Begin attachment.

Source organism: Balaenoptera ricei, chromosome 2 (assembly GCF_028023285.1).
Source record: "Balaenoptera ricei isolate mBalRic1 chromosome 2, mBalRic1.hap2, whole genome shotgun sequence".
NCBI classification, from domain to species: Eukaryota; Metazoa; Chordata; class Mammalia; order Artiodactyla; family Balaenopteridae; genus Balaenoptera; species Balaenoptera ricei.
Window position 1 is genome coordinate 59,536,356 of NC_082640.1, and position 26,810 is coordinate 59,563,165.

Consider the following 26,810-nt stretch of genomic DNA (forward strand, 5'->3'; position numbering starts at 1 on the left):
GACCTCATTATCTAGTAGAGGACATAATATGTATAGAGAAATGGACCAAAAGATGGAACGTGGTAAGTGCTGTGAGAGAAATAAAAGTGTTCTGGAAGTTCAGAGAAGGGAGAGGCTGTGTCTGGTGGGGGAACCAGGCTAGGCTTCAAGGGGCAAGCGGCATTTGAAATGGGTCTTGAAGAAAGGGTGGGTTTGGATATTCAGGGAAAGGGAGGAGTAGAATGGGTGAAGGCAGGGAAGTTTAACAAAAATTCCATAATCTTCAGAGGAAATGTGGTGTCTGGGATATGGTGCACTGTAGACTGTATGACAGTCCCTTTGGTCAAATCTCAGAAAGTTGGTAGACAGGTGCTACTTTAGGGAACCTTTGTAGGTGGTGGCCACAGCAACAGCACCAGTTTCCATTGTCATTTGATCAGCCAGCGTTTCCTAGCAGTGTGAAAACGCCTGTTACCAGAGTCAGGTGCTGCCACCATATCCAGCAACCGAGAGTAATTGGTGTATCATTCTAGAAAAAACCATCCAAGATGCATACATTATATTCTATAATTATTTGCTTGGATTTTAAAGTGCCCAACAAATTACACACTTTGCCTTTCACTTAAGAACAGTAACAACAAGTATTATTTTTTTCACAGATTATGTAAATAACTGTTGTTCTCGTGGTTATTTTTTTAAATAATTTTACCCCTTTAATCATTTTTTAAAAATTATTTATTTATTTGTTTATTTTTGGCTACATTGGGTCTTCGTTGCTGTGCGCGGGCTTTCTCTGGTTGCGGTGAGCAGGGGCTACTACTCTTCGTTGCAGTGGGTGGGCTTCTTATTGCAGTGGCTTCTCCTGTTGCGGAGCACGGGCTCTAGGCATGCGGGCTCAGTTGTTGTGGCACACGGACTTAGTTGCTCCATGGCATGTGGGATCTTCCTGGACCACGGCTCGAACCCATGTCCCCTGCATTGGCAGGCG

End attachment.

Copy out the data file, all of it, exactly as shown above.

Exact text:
Source organism: Balaenoptera ricei, chromosome 2 (assembly GCF_028023285.1).
Source record: "Balaenoptera ricei isolate mBalRic1 chromosome 2, mBalRic1.hap2, whole genome shotgun sequence".
NCBI classification, from domain to species: Eukaryota; Metazoa; Chordata; class Mammalia; order Artiodactyla; family Balaenopteridae; genus Balaenoptera; species Balaenoptera ricei.
Window position 1 is genome coordinate 59,536,356 of NC_082640.1, and position 26,810 is coordinate 59,563,165.

Consider the following 26,810-nt stretch of genomic DNA (forward strand, 5'->3'; position numbering starts at 1 on the left):
GACCTCATTATCTAGTAGAGGACATAATATGTATAGAGAAATGGACCAAAAGATGGAACGTGGTAAGTGCTGTGAGAGAAATAAAAGTGTTCTGGAAGTTCAGAGAAGGGAGAGGCTGTGTCTGGTGGGGGAACCAGGCTAGGCTTCAAGGGGCAAGCGGCATTTGAAATGGGTCTTGAAGAAAGGGTGGGTTTGGATATTCAGGGAAAGGGAGGAGTAGAATGGGTGAAGGCAGGGAAGTTTAACAAAAATTCCATAATCTTCAGAGGAAATGTGGTGTCTGGGATATGGTGCACTGTAGACTGTATGACAGTCCCTTTGGTCAAATCTCAGAAAGTTGGTAGACAGGTGCTACTTTAGGGAACCTTTGTAGGTGGTGGCCACAGCAACAGCACCAGTTTCCATTGTCATTTGATCAGCCAGCGTTTCCTAGCAGTGTGAAAACGCCTGTTACCAGAGTCAGGTGCTGCCACCATATCCAGCAACCGAGAGTAATTGGTGTATCATTCTAGAAAAAACCATCCAAGATGCATACATTATATTCTATAATTATTTGCTTGGATTTTAAAGTGCCCAACAAATTACACACTTTGCCTTTCACTTAAGAACAGTAACAACAAGTATTATTTTTTTCACAGATTATGTAAATAACTGTTGTTCTCGTGGTTATTTTTTTAAATAATTTTACCCCTTTAATCATTTTTTAAAAATTATTTATTTATTTGTTTATTTTTGGCTACATTGGGTCTTCGTTGCTGTGCGCGGGCTTTCTCTGGTTGCGGTGAGCAGGGGCTACTACTCTTCGTTGCAGTGGGTGGGCTTCTTATTGCAGTGGCTTCTCCTGTTGCGGAGCACGGGCTCTAGGCATGCGGGCTCAGTTGTTGTGGCACACGGACTTAGTTGCTCCATGGCATGTGGGATCTTCCTGGACCACGGCTCGAACCCATGTCCCCTGCATTGGCAGGCG